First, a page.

The 11th International Conference on Applications of Stable Isotope Techniques to Ecological Studies (IsoEcol), in Vina del Mar, Chile

IsoEcol 2016 in Tokyo was actually my first ever scientific conference and it was such a fantastic experience that I was so excited to return this year! At this year's IsoEcol, I presented my research in a poster titled "How carnivorous are carnivorous plants?" focusing on the nutrition of carnivorous plants in the Kimberley region of Western Australia, and I was pretty darn excited to find out that my poster was awarded first prize! I had a blast talking to people about my work, so I'd just like to say thank you to everyone who came by and thank you to the judges! Here's some of my other personal highlights:

  • Seeing my supervisor Prof Gebauer and my friend Philipp from Bayreuth, Germany! It was wonderful to catch up, chat about our research, solve some problems, and take any chance we could to wander around Viña del Mar and have churros filled with dulce de leche by the beach!

  • Joining a mid-conference excursion to Casa de Isla Negra: the beautifully eclectic and sea-inspired home of Chilean poet and politician Pablo Neruda. Apparently he wanted his home to feel like a boat, long and narrow, and filled with navigational equipment, ship figureheads, and shell mosaics!

  • Visiting Pomaire, a small town famous for its giant empanadas and earthenware pottery. I got a little piggy-bank as a souvenir and had an amazing pastel de choclo (corn pie) for lunch!

  • And of course, meeting some new people and geeking out about stable isotopes! They can be used to answer questions in the fields of biochemistry to marine biology to archaeology to plant ecology and more... so cool!

So thank you to Chris Harrod & his team for putting together another excellent IsoEcol! I only wish I could have stayed in Chile longer, it's definitely on my list of places to return to one day! 

 

International Carnivorous Plants Society Conference in Santa Rosa CA, USA

This conference was another wonderful opportunity to meet a big crowd of carnivorous plant researchers, growers and all-round enthusiasts! I sadly had to miss the first couple days of the conference, but I got a lot out of the final day! I presented part of my PhD research in a talk on the “Nutrition, ecology & conservation of Australian carnivorous plants” and there were a bunch of other awesome highlights:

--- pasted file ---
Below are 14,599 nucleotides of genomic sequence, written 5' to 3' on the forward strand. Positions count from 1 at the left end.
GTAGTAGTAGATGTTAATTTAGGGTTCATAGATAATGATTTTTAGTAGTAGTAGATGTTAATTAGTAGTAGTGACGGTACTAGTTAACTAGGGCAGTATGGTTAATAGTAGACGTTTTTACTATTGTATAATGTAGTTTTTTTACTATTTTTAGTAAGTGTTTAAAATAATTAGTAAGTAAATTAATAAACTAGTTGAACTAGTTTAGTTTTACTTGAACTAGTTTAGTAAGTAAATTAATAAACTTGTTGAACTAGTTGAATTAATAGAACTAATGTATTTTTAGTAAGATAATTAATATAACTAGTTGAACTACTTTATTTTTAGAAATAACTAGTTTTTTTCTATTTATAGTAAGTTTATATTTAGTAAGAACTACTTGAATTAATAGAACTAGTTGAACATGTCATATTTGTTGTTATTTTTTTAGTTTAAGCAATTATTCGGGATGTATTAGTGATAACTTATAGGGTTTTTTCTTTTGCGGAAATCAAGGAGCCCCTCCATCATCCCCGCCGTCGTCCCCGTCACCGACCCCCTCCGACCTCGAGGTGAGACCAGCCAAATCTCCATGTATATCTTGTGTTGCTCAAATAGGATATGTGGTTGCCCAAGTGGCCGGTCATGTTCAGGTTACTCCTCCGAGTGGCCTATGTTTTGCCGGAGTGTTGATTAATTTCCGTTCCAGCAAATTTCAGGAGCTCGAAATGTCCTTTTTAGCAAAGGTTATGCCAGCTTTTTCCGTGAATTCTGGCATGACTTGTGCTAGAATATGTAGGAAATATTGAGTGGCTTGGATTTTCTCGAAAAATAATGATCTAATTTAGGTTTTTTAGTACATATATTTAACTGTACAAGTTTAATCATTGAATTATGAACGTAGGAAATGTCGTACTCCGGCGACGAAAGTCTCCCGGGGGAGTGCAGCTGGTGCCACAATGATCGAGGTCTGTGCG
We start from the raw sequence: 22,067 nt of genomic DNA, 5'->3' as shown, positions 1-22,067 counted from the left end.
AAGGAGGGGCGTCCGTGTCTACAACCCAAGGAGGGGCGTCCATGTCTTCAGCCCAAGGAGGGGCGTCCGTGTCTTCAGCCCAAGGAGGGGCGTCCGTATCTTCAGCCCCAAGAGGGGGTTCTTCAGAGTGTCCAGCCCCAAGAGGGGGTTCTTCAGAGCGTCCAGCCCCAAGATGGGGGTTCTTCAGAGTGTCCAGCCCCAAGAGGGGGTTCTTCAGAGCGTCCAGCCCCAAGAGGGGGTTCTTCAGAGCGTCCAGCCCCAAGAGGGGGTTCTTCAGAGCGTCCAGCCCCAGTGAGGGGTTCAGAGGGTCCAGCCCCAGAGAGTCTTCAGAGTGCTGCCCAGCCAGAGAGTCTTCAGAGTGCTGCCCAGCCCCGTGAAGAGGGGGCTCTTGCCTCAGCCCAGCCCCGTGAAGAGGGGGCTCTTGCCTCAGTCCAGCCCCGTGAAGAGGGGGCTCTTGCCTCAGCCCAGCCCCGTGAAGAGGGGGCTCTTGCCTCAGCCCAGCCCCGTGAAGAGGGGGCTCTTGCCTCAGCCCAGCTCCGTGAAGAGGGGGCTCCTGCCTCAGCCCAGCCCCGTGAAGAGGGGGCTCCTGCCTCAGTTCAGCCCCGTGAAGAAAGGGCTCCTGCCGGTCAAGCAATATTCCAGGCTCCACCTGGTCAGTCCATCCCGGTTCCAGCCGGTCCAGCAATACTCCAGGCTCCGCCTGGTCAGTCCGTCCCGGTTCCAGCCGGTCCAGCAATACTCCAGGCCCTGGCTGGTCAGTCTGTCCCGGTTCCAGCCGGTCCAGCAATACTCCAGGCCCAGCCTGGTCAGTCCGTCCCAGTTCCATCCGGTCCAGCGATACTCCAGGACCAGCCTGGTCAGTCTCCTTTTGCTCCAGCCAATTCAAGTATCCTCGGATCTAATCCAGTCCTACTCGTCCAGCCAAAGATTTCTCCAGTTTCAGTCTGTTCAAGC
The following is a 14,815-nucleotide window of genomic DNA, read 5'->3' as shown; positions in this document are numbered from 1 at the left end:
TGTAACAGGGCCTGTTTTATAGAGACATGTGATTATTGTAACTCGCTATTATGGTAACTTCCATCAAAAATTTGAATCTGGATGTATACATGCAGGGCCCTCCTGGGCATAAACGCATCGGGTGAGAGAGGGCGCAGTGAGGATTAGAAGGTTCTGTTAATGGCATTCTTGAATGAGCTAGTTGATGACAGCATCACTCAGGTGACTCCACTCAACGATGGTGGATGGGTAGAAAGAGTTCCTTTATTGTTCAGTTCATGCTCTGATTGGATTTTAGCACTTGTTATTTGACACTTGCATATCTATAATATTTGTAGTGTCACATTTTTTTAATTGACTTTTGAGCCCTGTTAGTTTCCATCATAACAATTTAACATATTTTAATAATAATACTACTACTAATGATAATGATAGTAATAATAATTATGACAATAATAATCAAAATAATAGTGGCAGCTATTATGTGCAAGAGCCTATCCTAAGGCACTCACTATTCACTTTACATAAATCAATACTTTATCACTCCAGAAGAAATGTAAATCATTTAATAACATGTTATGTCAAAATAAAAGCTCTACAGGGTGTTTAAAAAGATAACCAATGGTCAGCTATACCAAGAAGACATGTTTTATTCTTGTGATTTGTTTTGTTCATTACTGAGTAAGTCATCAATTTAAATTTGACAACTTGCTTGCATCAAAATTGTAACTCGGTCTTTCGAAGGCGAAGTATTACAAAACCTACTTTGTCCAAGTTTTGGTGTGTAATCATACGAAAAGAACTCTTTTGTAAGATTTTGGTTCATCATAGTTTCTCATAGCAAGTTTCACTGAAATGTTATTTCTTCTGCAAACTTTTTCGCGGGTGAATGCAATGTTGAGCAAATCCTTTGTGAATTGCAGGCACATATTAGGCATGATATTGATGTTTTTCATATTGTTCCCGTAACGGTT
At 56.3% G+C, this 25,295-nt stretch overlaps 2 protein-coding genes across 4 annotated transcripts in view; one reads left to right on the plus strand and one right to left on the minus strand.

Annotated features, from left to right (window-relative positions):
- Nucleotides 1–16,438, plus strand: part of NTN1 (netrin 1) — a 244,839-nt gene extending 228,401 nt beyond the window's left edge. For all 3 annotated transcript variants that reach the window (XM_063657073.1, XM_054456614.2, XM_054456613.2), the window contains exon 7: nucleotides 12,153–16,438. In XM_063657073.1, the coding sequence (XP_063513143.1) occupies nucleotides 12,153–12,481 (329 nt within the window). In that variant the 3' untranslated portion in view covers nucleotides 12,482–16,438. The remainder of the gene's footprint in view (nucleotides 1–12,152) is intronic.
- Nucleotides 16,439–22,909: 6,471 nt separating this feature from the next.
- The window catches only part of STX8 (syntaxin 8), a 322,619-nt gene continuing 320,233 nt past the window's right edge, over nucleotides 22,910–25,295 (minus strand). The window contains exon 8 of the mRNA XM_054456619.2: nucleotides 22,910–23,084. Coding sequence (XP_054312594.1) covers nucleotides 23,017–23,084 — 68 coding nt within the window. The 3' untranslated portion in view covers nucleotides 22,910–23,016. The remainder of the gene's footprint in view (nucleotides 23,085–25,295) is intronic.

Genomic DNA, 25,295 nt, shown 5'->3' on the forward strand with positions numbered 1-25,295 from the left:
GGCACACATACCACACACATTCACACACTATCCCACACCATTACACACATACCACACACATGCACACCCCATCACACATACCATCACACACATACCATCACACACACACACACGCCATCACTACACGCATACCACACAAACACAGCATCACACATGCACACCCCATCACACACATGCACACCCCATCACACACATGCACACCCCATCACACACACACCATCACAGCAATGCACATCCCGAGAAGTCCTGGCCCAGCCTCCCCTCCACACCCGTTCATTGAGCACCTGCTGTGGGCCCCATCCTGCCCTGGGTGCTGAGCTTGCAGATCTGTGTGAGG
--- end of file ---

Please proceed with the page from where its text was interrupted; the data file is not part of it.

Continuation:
• A bunch of fascinating talks; I particularly enjoyed Fernando Rivadavia's one going through our current understanding of the evolutionary history and relationships of carnivorous plants, and making some predictions for the future... glow-in-the-dark Venus flytraps anyone?

  • The Bay Area Carnivorous Plant Show & Sale, featuring a whole lot of ridiculously cool carnivorous plant artworks & displays! One of my favourites was the crochet pitcher plants made by Rebecca Robinson 🎨

  • The chance to see some American carnivorous plants in the wild! I joined a day trip to visit a really interesting site full of non-native carnivorous plant species. I've written up a few thoughts about it over on Instagram if you're interested!

  • Meeting up with friends from the the 2016 ICPS in Kew Gardens and making lots of new friends over a delicious banquet in the beautiful gardens of the conference venue! Plus we were treated to some MAGIC performed by Naoki Tanabe!

I want to say a big thank you to Damon Collingsworth, Daniela Ribbeke, and the rest of the team at California Carnivores for putting together such a brilliant conference and inviting me along. I'm looking forward to the next one, wherever it may be! 

And finally, I was lucky enough to spend a few days chilling out in San Francisco with my cousin and his partner. We spent a lovely weekend away in the Napa Valley, tasting California wines, visiting art galleries, and having ice-cream! I also visited the Museum of Modern Art, the de Young Museum at Golden Gate Bridge Park, the famous zig-zagging Lombard Street, Pier 39 with all its sea lions, and lots of cute book stores and vintage shops. Amazingly, I even managed to catch up with my friend Hannah (from Perth but living in San Fran right now) literally four hours before my flight home to Perth! 

So yes, I really do love conferences. As you can tell, I've had some incredible experiences, met some amazing people, and come away with lots of new questions and ideas. Again, this would not have been possible without the support I received from the Botanical Society of America, the Holsworth Wildlife Research Foundation, the Grieve Memorial Travel Award, and my very accommodating family and friends overseas. I cannot express how grateful I am to have had these opportunities. 

And now that I'm home... it's time to finish up this thesis! Let's do this!

xxx